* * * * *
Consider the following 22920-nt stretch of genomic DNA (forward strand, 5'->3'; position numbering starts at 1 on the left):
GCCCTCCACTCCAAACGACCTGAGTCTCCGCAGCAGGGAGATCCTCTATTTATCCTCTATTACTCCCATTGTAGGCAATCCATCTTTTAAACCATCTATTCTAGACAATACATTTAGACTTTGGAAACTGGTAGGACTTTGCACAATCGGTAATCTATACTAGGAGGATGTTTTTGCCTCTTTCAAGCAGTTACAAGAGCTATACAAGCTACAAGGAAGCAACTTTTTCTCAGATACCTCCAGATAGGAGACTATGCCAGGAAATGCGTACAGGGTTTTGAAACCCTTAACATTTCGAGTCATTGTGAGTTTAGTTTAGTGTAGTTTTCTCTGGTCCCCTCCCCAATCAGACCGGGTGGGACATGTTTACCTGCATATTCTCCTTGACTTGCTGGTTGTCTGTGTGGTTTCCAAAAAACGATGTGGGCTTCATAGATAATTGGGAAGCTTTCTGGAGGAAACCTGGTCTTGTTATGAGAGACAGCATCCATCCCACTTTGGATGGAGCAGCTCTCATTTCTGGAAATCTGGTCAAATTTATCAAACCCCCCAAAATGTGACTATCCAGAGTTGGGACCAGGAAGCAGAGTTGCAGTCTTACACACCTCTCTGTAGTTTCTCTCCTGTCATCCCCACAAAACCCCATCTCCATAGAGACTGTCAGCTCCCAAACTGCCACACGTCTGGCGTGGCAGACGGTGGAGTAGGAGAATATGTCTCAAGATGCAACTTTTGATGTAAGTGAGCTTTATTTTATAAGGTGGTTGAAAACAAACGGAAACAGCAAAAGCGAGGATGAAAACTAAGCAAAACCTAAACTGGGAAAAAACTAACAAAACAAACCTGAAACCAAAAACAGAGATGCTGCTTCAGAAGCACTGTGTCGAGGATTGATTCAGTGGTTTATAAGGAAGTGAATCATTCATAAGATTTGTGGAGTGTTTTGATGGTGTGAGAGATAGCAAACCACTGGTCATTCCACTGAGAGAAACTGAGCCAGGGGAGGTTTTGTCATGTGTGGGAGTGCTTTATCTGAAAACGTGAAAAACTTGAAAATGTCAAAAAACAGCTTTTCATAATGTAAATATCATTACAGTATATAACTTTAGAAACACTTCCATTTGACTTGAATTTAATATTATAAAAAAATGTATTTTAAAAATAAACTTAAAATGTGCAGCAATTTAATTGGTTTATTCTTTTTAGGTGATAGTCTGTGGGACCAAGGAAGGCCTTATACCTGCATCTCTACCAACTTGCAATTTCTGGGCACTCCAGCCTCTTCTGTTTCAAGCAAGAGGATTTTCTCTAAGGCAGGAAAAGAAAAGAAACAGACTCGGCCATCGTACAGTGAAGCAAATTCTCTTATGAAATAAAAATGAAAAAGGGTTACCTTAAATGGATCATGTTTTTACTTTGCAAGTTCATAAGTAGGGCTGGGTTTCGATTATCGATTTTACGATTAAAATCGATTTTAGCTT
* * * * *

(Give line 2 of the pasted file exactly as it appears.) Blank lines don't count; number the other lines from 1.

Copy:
GCCCTCCACTCCAAACGACCTGAGTCTCCGCAGCAGGGAGATCCTCTATTTATCCTCTATTACTCCCATTGTAGGCAATCCATCTTTTAAACCATCTATTCTAGACAATACATTTAGACTTTGGAAACTGGTAGGACTTTGCACAATCGGTAATCTATACTAGGAGGATGTTTTTGCCTCTTTCAAGCAGTTACAAGAGCTATACAAGCTACAAGGAAGCAACTTTTTCTCAGATACCTCCAGATAGGAGACTATGCCAGGAAATGCGTACAGGGTTTTGAAACCCTTAACATTTCGAGTCATTGTGAGTTTAGTTTAGTGTAGTTTTCTCTGGTCCCCTCCCCAATCAGACCGGGTGGGACATGTTTACCTGCATATTCTCCTTGACTTGCTGGTTGTCTGTGTGGTTTCCAAAAAACGATGTGGGCTTCATAGATAATTGGGAAGCTTTCTGGAGGAAACCTGGTCTTGTTATGAGAGACAGCATCCATCCCACTTTGGATGGAGCAGCTCTCATTTCTGGAAATCTGGTCAAATTTATCAAACCCCCCAAAATGTGACTATCCAGAGTTGGGACCAGGAAGCAGAGTTGCAGTCTTACACACCTCTCTGTAGTTTCTCTCCTGTCATCCCCACAAAACCCCATCTCCATAGAGACTGTCAGCTCCCAAACTGCCACACGTCTGGCGTGGCAGACGGTGGAGTAGGAGAATATGTCTCAAGATGCAACTTTTGATGTAAGTGAGCTTTATTTTATAAGGTGGTTGAAAACAAACGGAAACAGCAAAAGCGAGGATGAAAACTAAGCAAAACCTAAACTGGGAAAAAACTAACAAAACAAACCTGAAACCAAAAACAGAGATGCTGCTTCAGAAGCACTGTGTCGAGGATTGATTCAGTGGTTTATAAGGAAGTGAATCATTCATAAGATTTGTGGAGTGTTTTGATGGTGTGAGAGATAGCAAACCACTGGTCATTCCACTGAGAGAAACTGAGCCAGGGGAGGTTTTGTCATGTGTGGGAGTGCTTTATCTGAAAACGTGAAAAACTTGAAAATGTCAAAAAACAGCTTTTCATAATGTAAATATCATTACAGTATATAACTTTAGAAACACTTCCATTTGACTTGAATTTAATATTATAAAAAAATGTATTTTAAAAATAAACTTAAAATGTGCAGCAATTTAATTGGTTTATTCTTTTTAGGTGATAGTCTGTGGGACCAAGGAAGGCCTTATACCTGCATCTCTACCAACTTGCAATTTCTGGGCACTCCAGCCTCTTCTGTTTCAAGCAAGAGGATTTTCTCTAAGGCAGGAAAAGAAAAGAAACAGACTCGGCCATCGTACAGTGAAGCAAATTCTCTTATGAAATAAAAATGAAAAAGGGTTACCTTAAATGGATCATGTTTTTACTTTGCAAGTTCATAAGTAGGGCTGGGTTTCGATTATCGATTTTACGATTAAAATCGATTTTAGCTT